[UDC Report] A plea to moms: playing games can pay off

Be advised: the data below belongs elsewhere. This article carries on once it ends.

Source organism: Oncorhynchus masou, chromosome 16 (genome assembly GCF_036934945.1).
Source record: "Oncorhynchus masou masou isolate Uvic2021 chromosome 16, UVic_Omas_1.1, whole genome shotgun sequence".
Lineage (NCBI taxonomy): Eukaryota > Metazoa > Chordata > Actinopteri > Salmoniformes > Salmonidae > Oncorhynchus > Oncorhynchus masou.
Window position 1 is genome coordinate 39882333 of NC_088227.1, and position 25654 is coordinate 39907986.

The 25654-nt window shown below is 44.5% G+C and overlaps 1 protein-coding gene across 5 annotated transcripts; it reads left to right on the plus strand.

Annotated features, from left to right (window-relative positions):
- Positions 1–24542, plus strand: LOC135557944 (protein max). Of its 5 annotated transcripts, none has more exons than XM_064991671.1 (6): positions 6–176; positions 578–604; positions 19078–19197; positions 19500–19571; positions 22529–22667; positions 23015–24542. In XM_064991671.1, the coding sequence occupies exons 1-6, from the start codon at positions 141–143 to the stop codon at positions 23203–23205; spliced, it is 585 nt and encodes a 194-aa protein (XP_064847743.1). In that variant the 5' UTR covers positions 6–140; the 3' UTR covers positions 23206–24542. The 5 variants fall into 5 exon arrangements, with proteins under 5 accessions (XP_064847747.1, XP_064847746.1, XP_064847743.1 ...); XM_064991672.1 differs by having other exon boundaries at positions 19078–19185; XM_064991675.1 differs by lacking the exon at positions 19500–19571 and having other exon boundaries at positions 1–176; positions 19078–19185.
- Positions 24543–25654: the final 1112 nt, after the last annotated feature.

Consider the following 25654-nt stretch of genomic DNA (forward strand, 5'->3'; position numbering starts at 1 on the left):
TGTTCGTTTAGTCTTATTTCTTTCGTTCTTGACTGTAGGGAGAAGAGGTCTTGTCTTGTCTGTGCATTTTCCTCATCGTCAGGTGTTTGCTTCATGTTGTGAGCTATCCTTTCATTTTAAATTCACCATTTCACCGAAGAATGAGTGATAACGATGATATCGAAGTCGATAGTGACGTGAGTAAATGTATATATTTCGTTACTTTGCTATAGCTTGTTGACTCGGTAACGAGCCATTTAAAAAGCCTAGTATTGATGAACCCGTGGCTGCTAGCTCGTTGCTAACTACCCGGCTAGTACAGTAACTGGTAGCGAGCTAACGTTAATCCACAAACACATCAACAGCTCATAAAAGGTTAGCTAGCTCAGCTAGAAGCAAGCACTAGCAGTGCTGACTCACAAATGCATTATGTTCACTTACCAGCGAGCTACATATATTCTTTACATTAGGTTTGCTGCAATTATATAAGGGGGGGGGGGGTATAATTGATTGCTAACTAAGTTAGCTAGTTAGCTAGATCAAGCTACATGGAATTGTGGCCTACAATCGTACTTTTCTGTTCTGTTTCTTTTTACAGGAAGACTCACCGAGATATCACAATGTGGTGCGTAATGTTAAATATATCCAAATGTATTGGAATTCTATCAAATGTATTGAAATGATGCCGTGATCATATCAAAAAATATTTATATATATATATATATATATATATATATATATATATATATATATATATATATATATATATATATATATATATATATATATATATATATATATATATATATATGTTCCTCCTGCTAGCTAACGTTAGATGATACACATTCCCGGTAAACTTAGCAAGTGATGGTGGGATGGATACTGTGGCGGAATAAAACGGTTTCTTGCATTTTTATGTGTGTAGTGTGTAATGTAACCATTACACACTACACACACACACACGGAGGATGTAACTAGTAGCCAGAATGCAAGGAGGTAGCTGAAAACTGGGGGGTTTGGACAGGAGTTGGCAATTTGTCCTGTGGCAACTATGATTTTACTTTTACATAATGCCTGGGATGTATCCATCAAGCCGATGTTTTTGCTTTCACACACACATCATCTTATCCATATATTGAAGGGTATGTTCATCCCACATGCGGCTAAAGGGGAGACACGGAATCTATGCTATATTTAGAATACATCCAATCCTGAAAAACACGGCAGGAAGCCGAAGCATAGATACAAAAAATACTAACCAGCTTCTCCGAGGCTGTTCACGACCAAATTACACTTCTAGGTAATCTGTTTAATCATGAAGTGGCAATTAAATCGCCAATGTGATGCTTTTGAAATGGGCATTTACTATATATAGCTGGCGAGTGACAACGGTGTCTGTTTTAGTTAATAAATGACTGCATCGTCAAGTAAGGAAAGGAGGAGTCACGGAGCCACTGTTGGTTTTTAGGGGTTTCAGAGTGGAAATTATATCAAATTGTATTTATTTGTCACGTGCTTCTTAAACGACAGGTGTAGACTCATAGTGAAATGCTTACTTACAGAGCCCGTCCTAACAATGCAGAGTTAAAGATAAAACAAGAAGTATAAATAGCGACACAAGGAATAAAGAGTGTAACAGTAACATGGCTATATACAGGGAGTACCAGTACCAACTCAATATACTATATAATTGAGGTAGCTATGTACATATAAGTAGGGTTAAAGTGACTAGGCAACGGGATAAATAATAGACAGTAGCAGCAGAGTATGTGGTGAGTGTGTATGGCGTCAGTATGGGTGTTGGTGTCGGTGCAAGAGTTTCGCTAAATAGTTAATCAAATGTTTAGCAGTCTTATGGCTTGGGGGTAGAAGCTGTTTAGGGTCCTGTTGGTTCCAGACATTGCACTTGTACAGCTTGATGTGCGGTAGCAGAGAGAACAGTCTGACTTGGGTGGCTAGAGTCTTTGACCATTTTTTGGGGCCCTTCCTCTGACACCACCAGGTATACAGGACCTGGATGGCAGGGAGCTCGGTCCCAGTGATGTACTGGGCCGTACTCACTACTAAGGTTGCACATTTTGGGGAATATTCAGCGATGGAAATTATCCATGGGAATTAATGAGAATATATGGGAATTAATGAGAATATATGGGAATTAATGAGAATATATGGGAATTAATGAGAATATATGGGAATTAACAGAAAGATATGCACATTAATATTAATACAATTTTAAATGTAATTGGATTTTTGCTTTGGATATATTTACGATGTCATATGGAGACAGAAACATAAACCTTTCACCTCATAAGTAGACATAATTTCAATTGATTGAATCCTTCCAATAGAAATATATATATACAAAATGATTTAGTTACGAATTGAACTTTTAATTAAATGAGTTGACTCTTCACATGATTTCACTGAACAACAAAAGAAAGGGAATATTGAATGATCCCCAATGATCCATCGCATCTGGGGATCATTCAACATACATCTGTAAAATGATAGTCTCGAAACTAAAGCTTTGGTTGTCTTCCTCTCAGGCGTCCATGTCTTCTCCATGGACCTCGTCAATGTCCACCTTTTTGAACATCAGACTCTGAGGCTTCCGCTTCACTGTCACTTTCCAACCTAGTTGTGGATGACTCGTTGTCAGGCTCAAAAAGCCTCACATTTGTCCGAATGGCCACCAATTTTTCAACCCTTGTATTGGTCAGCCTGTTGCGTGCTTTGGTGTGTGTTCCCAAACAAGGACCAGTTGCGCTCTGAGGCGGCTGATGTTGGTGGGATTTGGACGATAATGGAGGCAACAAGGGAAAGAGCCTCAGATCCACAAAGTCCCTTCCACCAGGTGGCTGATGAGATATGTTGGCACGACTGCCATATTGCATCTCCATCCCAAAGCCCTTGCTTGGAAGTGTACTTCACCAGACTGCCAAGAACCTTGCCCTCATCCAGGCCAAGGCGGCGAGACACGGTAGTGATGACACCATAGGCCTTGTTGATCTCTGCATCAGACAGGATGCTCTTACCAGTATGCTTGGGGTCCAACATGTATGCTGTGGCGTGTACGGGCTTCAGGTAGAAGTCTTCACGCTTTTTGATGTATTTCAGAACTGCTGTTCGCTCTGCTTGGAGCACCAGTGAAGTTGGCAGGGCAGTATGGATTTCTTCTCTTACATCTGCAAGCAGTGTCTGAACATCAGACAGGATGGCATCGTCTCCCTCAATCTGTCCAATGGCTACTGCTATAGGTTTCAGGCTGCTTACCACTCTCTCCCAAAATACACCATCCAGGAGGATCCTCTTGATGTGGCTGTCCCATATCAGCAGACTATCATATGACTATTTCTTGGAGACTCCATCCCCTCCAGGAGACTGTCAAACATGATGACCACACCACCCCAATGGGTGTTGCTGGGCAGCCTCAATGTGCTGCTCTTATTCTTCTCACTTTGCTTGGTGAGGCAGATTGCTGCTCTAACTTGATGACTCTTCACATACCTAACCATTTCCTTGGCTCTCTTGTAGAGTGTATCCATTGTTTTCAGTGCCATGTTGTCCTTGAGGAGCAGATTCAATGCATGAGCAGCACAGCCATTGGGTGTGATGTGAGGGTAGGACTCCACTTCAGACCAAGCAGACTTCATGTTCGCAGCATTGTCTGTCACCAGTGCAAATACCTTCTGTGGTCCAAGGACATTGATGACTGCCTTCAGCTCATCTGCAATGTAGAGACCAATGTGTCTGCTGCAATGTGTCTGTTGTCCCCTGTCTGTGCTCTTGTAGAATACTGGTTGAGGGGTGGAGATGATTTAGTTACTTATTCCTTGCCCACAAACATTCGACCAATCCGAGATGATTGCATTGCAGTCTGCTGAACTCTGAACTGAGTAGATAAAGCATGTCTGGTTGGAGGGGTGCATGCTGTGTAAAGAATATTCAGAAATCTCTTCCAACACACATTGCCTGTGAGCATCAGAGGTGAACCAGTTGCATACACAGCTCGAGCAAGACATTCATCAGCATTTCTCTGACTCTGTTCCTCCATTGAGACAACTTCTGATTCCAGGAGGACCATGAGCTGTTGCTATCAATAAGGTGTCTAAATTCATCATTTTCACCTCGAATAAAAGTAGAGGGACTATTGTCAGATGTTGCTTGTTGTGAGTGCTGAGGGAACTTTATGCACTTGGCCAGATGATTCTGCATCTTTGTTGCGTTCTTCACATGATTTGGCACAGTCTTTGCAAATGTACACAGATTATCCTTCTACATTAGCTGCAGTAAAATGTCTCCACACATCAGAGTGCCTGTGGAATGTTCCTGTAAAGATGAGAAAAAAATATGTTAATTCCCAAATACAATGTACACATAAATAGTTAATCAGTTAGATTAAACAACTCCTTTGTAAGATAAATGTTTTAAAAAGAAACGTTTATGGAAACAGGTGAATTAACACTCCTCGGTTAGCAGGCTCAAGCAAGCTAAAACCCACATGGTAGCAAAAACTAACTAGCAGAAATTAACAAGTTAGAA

[UDC Report]-8 Digital assets in games that take time and effort to create could soon have real-world value through blockchain technology. Games that allow players infinite freedom in a limited environment and often require imagination and effort are called "sandbox" games. These games give users a near-god like status, allowing them to make buildings and even create something of their own by combining existing game items. For example, Minecraft gamers can build items within the game. Users are able to create a version of the game that the original developers couldn't imagine. Creations locked up in the sandbox Although sandbox games fulfill the creative desires of gamers, there is one major limitation: the creations stay inside the game. Newly crafted items cannot be saved in the game's central database, staying within the user's game, and cannot be sold. Massively Multiplayer Online Role-Playing Games that surfaced in the mid-2000s are similar to sandbox games, however, they succeeded in translating the marketplace of items within the game to have real world value. Digital assets start to have real-world value Socio-economic activities within games can now translate to actual value through Non-fungible Tokens (NFT). Limited items within games can be converted to such tokens and their rarity gives them more value. For example, CryptoKitties is an Ethereum-based game that allows users to create digital cats. Each cat has its own original identity tag based on the Ethereum development standard ERC-721. This limits copycat cats in the game and, through blockchain technology, users can prove their ownership of the cat as it is recorded on the blockchain, which cannot be forged. If a user creates a unique cat, they can sell the cat to other users with Ethereum tokens. As the tokens can be converted to real cash through exchanges, we have now reached an age where digital cats are up for sale. Into the real world Online assets and the work put into to creating them can now be translated into real-world value through NFTs and cryptocurrencies. “One of the areas where blockchain can be best utilized is digital recording and proving ownership,” said Son Woo-ram, CEO of Reality Reflection, a developer of augmented-reality (AR) game Mossland at the Upbit Developer Conference (UDC) 2019. “Areas that weren’t thought of as assets and the time and effort that was put in now can be given value,” he added. Mossland issues NFTs on buildings in the virtual world. The buildings are sold on its auction program, which became famous after professional StarCraft player Hong Jin-ho took part. The program also boasts the highest number of transactions among all global decentralized applications (DApp). Mossland also released “The Hunters” game early this year, which shows buildings and landmarks on the map through GPS and users try to find the building using the GPS. Beyond the real world and into virtual reality It is also possible to convert objects with real-world value into assets in games. Superbloke, introduced at UDC 2019, operates “FC Superstars,” a blockchain-based football card collecting service. The service develops real-world players based on their actual match performances and records. Users can select the football players to play games and can even own them as a digital asset. As the players are real people, the service signs an intellectual property contract with the teams. Lamda256, under Dunamu, currently provides technical assistance to FC Superstars and is planning to help establish an NFT marketplace. The combination of blockchain and games through NFTs give value to items in the virtual world. NFTs can eliminate the disparity between the real and virtual world and also put a price on items in games that was previously not possible. ※UDC 2019 videos and presentations can be found at, also the full report can be found at This report was sponsored by Upbit, and the information in it is based on the Upbit Developer Conference held at Grand Hyatt Incheon on Sept. 4 and 5. 1. People talk on Kakao, not the internet 2. Eliminating the volatility of money 3. Can Blockchain be dumped for expansion? 4. The last romantic, Ethereum 2.0 5. The fall of the power blogger 6. Your data is money 7. Donations without supporting corrupt governments or banks 8. You can earn money playing games 9. Blockchain becomes art 10. The government should allow investment, not speculation

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